UTC Physics 183 – Simple Pendulum
THE SIMPLE PENDULUM
Objective:
To investigate the relationship between the length of a simple pendulum and the period of
its motion.
Apparatus:
String, pendulum bob, stopwatch, meter stick, logarithmic graph paper, a computer with
ULI interface, and a photogate.
Theory:
A simple pendulum consists of a small bob of mass m
suspended by a light (massless) string of length L fixed at its
upper end. When released from point P, the mass swings
through point O and to a point of equal height to point P, and
back to point P over the same path (Figure 1).
The force that restores the pendulum to its
equilibrium position, point O, after it is disturbed is the
component of the weight of the bob, mg, that is tangential to
the circular path, denoted as F
t
:
F
t
= - m g sin
θ
(eq. 1),
where the negative sign denotes acceleration due to gravity is
in the downward direction. For small angles, the value for the
angle
θ
(measured in radians) is equal to the sine of that angle, or sin
θ
=
θ
. Substituting into equation 1
yields F
t
= - m g
θ
.
Furthermore, the arc length that the bob swings through in traveling between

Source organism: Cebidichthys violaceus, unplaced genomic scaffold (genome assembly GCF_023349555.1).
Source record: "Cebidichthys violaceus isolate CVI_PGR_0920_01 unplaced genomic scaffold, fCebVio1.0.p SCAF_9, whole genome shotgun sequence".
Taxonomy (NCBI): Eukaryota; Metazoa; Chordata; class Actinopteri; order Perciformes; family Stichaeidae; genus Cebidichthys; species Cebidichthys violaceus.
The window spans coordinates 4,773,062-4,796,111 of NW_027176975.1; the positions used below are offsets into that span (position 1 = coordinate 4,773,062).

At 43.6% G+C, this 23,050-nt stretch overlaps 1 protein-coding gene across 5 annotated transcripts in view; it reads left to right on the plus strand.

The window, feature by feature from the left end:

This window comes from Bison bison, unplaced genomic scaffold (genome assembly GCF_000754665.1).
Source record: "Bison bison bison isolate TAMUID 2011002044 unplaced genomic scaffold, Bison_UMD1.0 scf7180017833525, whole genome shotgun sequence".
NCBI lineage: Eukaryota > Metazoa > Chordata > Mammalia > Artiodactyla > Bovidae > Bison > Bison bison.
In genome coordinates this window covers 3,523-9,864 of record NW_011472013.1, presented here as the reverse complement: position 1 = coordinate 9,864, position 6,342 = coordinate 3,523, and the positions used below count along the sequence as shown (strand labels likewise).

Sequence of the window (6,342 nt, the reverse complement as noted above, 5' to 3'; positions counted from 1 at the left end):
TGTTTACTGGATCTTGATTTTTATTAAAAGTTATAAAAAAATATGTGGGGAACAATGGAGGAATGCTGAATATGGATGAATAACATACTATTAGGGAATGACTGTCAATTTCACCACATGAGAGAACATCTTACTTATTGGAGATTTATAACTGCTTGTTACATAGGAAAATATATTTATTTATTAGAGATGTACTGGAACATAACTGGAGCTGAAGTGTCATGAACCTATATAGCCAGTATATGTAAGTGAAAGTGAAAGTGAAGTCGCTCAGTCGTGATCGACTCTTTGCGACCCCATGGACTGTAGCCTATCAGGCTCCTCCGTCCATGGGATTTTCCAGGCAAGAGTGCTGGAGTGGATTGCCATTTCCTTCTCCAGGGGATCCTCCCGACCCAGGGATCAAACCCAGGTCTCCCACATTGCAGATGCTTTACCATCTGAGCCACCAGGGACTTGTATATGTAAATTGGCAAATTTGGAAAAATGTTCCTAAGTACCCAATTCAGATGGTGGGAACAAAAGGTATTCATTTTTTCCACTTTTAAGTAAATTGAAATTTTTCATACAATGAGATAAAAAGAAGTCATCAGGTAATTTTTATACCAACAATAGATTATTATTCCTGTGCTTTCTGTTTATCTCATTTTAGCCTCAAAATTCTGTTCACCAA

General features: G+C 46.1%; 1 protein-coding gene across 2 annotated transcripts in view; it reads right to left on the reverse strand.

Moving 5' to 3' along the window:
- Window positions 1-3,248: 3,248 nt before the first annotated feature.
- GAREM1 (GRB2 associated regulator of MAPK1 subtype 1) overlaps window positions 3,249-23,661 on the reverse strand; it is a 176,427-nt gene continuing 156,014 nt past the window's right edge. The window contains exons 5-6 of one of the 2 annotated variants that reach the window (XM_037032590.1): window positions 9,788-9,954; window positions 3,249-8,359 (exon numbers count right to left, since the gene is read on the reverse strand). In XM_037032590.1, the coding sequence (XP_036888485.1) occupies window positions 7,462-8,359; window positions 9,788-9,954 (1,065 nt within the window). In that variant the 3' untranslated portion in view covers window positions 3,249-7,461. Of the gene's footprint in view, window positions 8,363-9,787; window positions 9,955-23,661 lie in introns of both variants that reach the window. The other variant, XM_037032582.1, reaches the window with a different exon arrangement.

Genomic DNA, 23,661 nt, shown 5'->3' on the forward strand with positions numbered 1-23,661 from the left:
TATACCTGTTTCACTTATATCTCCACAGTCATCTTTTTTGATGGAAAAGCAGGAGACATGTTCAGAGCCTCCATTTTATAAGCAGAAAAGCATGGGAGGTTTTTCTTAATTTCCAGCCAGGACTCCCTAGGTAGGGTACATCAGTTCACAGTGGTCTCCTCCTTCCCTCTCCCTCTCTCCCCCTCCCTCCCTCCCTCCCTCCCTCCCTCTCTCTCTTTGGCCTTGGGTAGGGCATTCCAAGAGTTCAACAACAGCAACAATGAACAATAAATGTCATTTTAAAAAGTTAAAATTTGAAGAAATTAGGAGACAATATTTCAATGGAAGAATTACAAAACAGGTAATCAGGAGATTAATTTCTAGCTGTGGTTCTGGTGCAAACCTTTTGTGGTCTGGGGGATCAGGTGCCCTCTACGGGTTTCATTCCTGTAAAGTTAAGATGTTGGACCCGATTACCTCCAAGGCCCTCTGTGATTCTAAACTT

points O and P is denoted as S and is related to the length of the string L (or radius of circular motion)
by
θ
= S / L. Thus,
S
L
mg
F
t
=
(eq. 2).
For small angles, the arc length is adequately approximated by the straight line distance between points
O and P.
The period, T, of an object in simple harmonic motion is defined as the time for one complete
cycle. For the simple pendulum, this is specifically given by:
g
L
T
π
2
=
or
2
1
2
L
g
T
=
(eq. 3),
where g is the acceleration due to gravity, 9.8 m/s
2
. Equation 3 indicates that the period and length of
the pendulum are directly proportional; that is, as the length, L, of a pendulum is increased, so will its
period, T, increase. However, it is not a linear relationship. The period increases as the square root of
the length. Thus, if the length of a pendulum is increased by a factor of 4, the period is only doubled.
This is a logarithmic relationship. A more general form of equation 3 is:
T
=
k
L
n
(eq. 4),
1